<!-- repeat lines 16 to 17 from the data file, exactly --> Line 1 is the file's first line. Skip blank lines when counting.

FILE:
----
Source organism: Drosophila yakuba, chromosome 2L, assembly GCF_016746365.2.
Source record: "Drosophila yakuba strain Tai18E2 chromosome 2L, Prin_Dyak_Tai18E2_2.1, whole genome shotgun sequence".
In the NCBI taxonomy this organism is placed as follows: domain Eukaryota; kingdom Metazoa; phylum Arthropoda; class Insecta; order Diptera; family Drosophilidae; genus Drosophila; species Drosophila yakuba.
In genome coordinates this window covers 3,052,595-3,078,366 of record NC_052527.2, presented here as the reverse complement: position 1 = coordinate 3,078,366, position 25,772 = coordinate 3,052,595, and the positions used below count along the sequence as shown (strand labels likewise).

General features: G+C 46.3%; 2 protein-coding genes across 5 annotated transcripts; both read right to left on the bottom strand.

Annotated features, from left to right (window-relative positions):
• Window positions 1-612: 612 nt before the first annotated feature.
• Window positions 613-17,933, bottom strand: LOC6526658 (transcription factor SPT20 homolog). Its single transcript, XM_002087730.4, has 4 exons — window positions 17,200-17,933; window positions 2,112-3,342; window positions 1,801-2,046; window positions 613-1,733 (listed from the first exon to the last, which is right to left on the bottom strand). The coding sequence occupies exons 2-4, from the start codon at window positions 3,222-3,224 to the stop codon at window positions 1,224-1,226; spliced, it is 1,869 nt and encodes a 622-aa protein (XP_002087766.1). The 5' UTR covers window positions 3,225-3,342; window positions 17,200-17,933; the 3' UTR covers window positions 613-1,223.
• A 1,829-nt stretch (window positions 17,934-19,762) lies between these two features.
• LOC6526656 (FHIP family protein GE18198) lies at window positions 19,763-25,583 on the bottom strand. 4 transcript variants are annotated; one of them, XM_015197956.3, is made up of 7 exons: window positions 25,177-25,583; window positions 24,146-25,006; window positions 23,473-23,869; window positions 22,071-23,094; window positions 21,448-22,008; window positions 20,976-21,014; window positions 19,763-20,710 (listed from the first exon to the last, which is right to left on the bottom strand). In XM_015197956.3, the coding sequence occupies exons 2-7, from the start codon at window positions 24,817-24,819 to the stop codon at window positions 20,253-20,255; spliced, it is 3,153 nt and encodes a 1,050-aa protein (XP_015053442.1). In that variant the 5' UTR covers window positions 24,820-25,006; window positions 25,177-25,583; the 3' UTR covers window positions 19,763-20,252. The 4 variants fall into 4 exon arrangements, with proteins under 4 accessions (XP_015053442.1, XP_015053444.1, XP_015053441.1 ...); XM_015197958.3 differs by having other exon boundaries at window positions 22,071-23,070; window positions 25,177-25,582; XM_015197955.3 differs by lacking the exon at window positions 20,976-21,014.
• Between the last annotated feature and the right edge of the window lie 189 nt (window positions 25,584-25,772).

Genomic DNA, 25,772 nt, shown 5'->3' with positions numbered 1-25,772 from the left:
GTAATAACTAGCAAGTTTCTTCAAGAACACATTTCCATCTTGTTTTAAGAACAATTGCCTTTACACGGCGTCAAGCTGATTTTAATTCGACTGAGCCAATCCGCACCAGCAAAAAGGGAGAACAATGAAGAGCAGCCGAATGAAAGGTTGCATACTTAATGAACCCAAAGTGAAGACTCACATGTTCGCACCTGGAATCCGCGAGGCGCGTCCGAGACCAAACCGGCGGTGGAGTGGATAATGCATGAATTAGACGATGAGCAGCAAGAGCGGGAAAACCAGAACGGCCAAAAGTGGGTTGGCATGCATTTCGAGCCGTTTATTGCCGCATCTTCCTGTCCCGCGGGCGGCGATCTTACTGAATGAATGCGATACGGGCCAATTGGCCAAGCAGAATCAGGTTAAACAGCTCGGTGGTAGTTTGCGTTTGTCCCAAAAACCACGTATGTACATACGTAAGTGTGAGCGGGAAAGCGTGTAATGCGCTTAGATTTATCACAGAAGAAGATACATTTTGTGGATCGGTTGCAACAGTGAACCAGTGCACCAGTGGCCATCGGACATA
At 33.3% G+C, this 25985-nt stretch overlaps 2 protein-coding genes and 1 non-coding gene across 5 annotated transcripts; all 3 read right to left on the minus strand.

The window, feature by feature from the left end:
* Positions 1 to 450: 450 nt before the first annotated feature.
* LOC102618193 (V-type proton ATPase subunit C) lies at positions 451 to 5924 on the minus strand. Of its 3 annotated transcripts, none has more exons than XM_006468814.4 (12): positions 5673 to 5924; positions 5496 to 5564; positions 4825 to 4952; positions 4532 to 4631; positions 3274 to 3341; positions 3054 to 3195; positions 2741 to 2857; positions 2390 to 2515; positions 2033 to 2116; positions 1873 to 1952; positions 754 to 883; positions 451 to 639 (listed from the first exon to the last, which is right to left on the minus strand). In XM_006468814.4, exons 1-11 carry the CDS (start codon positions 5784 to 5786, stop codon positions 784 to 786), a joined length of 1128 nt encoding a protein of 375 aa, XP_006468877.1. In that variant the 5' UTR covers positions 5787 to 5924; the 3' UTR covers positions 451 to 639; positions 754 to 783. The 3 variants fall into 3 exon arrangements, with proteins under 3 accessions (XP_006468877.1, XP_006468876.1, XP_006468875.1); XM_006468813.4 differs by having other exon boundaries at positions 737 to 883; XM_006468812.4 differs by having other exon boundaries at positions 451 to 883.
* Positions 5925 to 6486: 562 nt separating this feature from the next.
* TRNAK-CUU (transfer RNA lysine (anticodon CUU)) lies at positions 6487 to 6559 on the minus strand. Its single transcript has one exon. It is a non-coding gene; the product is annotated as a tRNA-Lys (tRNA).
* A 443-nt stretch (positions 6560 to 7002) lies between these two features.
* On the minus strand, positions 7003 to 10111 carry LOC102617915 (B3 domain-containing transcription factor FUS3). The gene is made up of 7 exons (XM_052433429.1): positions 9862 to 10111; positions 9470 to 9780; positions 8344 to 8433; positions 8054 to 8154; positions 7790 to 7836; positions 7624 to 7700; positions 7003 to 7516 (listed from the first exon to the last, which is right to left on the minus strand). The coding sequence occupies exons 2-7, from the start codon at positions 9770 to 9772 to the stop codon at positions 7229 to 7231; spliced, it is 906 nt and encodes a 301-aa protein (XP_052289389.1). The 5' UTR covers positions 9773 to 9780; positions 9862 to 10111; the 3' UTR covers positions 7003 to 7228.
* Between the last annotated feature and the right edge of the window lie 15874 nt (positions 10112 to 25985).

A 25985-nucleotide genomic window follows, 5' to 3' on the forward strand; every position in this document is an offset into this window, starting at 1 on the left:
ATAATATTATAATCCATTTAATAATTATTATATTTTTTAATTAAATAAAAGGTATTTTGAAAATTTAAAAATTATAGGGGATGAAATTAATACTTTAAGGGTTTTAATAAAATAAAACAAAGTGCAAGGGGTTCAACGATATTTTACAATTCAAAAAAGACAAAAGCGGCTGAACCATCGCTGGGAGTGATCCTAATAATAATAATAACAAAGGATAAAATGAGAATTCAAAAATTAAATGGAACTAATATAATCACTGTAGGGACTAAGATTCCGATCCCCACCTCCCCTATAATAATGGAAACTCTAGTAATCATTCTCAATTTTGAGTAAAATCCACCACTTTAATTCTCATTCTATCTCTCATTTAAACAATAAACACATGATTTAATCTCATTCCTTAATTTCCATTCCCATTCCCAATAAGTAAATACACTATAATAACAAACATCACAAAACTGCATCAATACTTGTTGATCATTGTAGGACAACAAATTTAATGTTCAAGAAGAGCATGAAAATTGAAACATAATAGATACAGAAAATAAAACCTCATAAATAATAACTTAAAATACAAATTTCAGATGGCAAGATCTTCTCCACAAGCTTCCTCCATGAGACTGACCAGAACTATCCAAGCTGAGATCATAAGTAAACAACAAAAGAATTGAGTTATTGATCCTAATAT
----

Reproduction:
* Positions 1 to 450: 450 nt before the first annotated feature.
* LOC102618193 (V-type proton ATPase subunit C) lies at positions 451 to 5924 on the minus strand. Of its 3 annotated transcripts, none has more exons than XM_006468814.4 (12): positions 5673 to 5924; positions 5496 to 5564; positions 4825 to 4952; positions 4532 to 4631; positions 3274 to 3341; positions 3054 to 3195; positions 2741 to 2857; positions 2390 to 2515; positions 2033 to 2116; positions 1873 to 1952; positions 754 to 883; positions 451 to 639 (listed from the first exon to the last, which is right to left on the minus strand). In XM_006468814.4, exons 1-11 carry the CDS (start codon positions 5784 to 5786, stop codon positions 784 to 786), a joined length of 1128 nt encoding a protein of 375 aa, XP_006468877.1. In that variant the 5' UTR covers positions 5787 to 5924; the 3' UTR covers positions 451 to 639; positions 754 to 783. The 3 variants fall into 3 exon arrangements, with proteins under 3 accessions (XP_006468877.1, XP_006468876.1, XP_006468875.1); XM_006468813.4 differs by having other exon boundaries at positions 737 to 883; XM_006468812.4 differs by having other exon boundaries at positions 451 to 883.